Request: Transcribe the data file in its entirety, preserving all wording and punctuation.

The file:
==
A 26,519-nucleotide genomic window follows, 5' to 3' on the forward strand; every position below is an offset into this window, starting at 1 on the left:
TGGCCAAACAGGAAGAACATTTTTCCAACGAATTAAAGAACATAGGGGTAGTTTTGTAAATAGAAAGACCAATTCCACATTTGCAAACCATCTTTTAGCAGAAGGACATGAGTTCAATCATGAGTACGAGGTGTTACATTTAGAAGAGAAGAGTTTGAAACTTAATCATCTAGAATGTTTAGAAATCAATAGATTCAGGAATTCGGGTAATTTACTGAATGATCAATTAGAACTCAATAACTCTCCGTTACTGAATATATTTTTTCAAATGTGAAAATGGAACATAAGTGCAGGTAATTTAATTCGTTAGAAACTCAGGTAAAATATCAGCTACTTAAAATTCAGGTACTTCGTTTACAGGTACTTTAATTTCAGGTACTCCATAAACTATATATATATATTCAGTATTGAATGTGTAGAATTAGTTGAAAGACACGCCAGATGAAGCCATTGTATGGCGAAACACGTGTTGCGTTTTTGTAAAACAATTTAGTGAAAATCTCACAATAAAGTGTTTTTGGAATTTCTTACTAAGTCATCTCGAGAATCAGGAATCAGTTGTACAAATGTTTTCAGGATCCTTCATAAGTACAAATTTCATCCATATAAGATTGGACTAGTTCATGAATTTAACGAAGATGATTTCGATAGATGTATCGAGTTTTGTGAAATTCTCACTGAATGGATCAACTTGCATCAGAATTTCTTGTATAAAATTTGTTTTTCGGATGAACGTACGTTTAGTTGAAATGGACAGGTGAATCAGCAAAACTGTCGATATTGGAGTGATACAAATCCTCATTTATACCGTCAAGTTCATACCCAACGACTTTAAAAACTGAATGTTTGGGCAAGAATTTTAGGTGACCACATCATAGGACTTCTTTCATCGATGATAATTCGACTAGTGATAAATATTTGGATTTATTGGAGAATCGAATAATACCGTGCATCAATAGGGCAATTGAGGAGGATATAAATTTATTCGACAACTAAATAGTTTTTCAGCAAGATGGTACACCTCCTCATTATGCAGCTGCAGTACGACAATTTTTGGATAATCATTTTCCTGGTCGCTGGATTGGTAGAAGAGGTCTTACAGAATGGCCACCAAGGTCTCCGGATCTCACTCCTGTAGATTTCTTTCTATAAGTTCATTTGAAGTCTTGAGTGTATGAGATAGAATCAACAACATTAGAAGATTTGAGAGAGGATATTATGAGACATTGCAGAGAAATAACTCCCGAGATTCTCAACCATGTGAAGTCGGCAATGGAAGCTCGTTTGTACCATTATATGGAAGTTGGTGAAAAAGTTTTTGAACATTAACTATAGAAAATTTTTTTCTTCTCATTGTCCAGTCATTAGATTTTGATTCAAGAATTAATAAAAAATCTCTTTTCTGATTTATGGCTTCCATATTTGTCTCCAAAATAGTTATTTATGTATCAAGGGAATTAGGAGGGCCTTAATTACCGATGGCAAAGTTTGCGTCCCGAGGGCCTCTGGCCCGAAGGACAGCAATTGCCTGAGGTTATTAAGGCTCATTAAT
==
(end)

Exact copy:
A 26,519-nucleotide genomic window follows, 5' to 3' on the forward strand; every position below is an offset into this window, starting at 1 on the left:
TGGCCAAACAGGAAGAACATTTTTCCAACGAATTAAAGAACATAGGGGTAGTTTTGTAAATAGAAAGACCAATTCCACATTTGCAAACCATCTTTTAGCAGAAGGACATGAGTTCAATCATGAGTACGAGGTGTTACATTTAGAAGAGAAGAGTTTGAAACTTAATCATCTAGAATGTTTAGAAATCAATAGATTCAGGAATTCGGGTAATTTACTGAATGATCAATTAGAACTCAATAACTCTCCGTTACTGAATATATTTTTTCAAATGTGAAAATGGAACATAAGTGCAGGTAATTTAATTCGTTAGAAACTCAGGTAAAATATCAGCTACTTAAAATTCAGGTACTTCGTTTACAGGTACTTTAATTTCAGGTACTCCATAAACTATATATATATATTCAGTATTGAATGTGTAGAATTAGTTGAAAGACACGCCAGATGAAGCCATTGTATGGCGAAACACGTGTTGCGTTTTTGTAAAACAATTTAGTGAAAATCTCACAATAAAGTGTTTTTGGAATTTCTTACTAAGTCATCTCGAGAATCAGGAATCAGTTGTACAAATGTTTTCAGGATCCTTCATAAGTACAAATTTCATCCATATAAGATTGGACTAGTTCATGAATTTAACGAAGATGATTTCGATAGATGTATCGAGTTTTGTGAAATTCTCACTGAATGGATCAACTTGCATCAGAATTTCTTGTATAAAATTTGTTTTTCGGATGAACGTACGTTTAGTTGAAATGGACAGGTGAATCAGCAAAACTGTCGATATTGGAGTGATACAAATCCTCATTTATACCGTCAAGTTCATACCCAACGACTTTAAAAACTGAATGTTTGGGCAAGAATTTTAGGTGACCACATCATAGGACTTCTTTCATCGATGATAATTCGACTAGTGATAAATATTTGGATTTATTGGAGAATCGAATAATACCGTGCATCAATAGGGCAATTGAGGAGGATATAAATTTATTCGACAACTAAATAGTTTTTCAGCAAGATGGTACACCTCCTCATTATGCAGCTGCAGTACGACAATTTTTGGATAATCATTTTCCTGGTCGCTGGATTGGTAGAAGAGGTCTTACAGAATGGCCACCAAGGTCTCCGGATCTCACTCCTGTAGATTTCTTTCTATAAGTTCATTTGAAGTCTTGAGTGTATGAGATAGAATCAACAACATTAGAAGATTTGAGAGAGGATATTATGAGACATTGCAGAGAAATAACTCCCGAGATTCTCAACCATGTGAAGTCGGCAATGGAAGCTCGTTTGTACCATTATATGGAAGTTGGTGAAAAAGTTTTTGAACATTAACTATAGAAAATTTTTTTCTTCTCATTGTCCAGTCATTAGATTTTGATTCAAGAATTAATAAAAAATCTCTTTTCTGATTTATGGCTTCCATATTTGTCTCCAAAATAGTTATTTATGTATCAAGGGAATTAGGAGGGCCTTAATTACCGATGGCAAAGTTTGCGTCCCGAGGGCCTCTGGCCCGAAGGACAGCAATTGCCTGAGGTTATTAAGGCTCATTAAT